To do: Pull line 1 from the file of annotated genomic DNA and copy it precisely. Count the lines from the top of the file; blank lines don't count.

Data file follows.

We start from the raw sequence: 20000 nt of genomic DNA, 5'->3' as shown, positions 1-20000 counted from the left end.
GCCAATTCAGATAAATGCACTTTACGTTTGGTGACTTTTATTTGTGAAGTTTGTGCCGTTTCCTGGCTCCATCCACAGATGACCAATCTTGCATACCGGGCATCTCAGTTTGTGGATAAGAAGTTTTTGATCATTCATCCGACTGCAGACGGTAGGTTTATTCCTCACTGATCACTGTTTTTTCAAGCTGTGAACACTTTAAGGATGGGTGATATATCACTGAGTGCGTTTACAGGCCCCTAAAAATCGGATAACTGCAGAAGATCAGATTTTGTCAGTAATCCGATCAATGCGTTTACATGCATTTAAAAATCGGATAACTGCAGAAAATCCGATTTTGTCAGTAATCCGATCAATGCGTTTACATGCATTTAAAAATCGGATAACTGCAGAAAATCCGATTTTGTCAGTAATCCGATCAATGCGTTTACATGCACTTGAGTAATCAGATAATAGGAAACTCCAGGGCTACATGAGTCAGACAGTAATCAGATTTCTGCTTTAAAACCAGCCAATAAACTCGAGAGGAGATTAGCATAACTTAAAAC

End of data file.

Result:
We start from the raw sequence: 20000 nt of genomic DNA, 5'->3' as shown, positions 1-20000 counted from the left end.